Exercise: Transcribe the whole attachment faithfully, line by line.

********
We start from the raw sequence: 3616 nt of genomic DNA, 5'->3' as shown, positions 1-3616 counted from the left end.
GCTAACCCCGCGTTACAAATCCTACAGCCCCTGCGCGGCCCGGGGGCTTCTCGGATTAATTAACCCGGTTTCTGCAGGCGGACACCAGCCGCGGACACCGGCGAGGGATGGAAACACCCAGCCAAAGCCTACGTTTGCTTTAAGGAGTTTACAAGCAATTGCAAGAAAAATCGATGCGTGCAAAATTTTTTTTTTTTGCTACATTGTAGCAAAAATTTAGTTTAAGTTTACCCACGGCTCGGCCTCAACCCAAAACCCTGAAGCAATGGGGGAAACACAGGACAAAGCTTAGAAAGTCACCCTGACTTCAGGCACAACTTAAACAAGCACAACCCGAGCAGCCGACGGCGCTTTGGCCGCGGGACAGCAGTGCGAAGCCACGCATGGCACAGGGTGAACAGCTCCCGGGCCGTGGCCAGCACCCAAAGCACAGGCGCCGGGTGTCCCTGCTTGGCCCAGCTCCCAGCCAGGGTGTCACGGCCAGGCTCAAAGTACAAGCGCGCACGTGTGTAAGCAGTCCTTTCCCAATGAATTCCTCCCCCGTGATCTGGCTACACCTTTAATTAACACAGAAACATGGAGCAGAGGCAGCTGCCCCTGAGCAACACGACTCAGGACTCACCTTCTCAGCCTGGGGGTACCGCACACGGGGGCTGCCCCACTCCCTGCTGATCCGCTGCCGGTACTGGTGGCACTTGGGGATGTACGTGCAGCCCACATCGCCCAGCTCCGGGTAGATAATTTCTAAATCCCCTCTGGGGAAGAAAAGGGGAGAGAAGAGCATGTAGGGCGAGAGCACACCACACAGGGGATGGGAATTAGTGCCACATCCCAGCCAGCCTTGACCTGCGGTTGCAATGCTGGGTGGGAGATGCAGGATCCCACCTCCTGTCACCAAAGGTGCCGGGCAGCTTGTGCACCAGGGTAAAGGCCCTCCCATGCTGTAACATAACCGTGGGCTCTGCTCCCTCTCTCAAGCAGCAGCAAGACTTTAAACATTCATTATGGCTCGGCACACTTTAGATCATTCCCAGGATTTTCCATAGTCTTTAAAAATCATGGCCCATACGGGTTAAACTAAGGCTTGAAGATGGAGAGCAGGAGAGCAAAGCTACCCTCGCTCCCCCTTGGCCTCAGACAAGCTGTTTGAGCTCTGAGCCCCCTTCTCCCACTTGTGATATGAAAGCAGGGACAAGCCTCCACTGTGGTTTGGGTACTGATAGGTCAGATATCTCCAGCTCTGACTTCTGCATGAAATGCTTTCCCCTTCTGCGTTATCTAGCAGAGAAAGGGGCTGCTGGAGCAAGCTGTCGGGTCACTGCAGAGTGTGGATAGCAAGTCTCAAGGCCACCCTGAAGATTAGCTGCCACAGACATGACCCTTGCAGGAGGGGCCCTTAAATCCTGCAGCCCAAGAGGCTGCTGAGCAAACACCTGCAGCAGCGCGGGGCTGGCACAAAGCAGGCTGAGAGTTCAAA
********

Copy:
We start from the raw sequence: 3616 nt of genomic DNA, 5'->3' as shown, positions 1-3616 counted from the left end.
GCTAACCCCGCGTTACAAATCCTACAGCCCCTGCGCGGCCCGGGGGCTTCTCGGATTAATTAACCCGGTTTCTGCAGGCGGACACCAGCCGCGGACACCGGCGAGGGATGGAAACACCCAGCCAAAGCCTACGTTTGCTTTAAGGAGTTTACAAGCAATTGCAAGAAAAATCGATGCGTGCAAAATTTTTTTTTTTTGCTACATTGTAGCAAAAATTTAGTTTAAGTTTACCCACGGCTCGGCCTCAACCCAAAACCCTGAAGCAATGGGGGAAACACAGGACAAAGCTTAGAAAGTCACCCTGACTTCAGGCACAACTTAAACAAGCACAACCCGAGCAGCCGACGGCGCTTTGGCCGCGGGACAGCAGTGCGAAGCCACGCATGGCACAGGGTGAACAGCTCCCGGGCCGTGGCCAGCACCCAAAGCACAGGCGCCGGGTGTCCCTGCTTGGCCCAGCTCCCAGCCAGGGTGTCACGGCCAGGCTCAAAGTACAAGCGCGCACGTGTGTAAGCAGTCCTTTCCCAATGAATTCCTCCCCCGTGATCTGGCTACACCTTTAATTAACACAGAAACATGGAGCAGAGGCAGCTGCCCCTGAGCAACACGACTCAGGACTCACCTTCTCAGCCTGGGGGTACCGCACACGGGGGCTGCCCCACTCCCTGCTGATCCGCTGCCGGTACTGGTGGCACTTGGGGATGTACGTGCAGCCCACATCGCCCAGCTCCGGGTAGATAATTTCTAAATCCCCTCTGGGGAAGAAAAGGGGAGAGAAGAGCATGTAGGGCGAGAGCACACCACACAGGGGATGGGAATTAGTGCCACATCCCAGCCAGCCTTGACCTGCGGTTGCAATGCTGGGTGGGAGATGCAGGATCCCACCTCCTGTCACCAAAGGTGCCGGGCAGCTTGTGCACCAGGGTAAAGGCCCTCCCATGCTGTAACATAACCGTGGGCTCTGCTCCCTCTCTCAAGCAGCAGCAAGACTTTAAACATTCATTATGGCTCGGCACACTTTAGATCATTCCCAGGATTTTCCATAGTCTTTAAAAATCATGGCCCATACGGGTTAAACTAAGGCTTGAAGATGGAGAGCAGGAGAGCAAAGCTACCCTCGCTCCCCCTTGGCCTCAGACAAGCTGTTTGAGCTCTGAGCCCCCTTCTCCCACTTGTGATATGAAAGCAGGGACAAGCCTCCACTGTGGTTTGGGTACTGATAGGTCAGATATCTCCAGCTCTGACTTCTGCATGAAATGCTTTCCCCTTCTGCGTTATCTAGCAGAGAAAGGGGCTGCTGGAGCAAGCTGTCGGGTCACTGCAGAGTGTGGATAGCAAGTCTCAAGGCCACCCTGAAGATTAGCTGCCACAGACATGACCCTTGCAGGAGGGGCCCTTAAATCCTGCAGCCCAAGAGGCTGCTGAGCAAACACCTGCAGCAGCGCGGGGCTGGCACAAAGCAGGCTGAGAGTTCAAA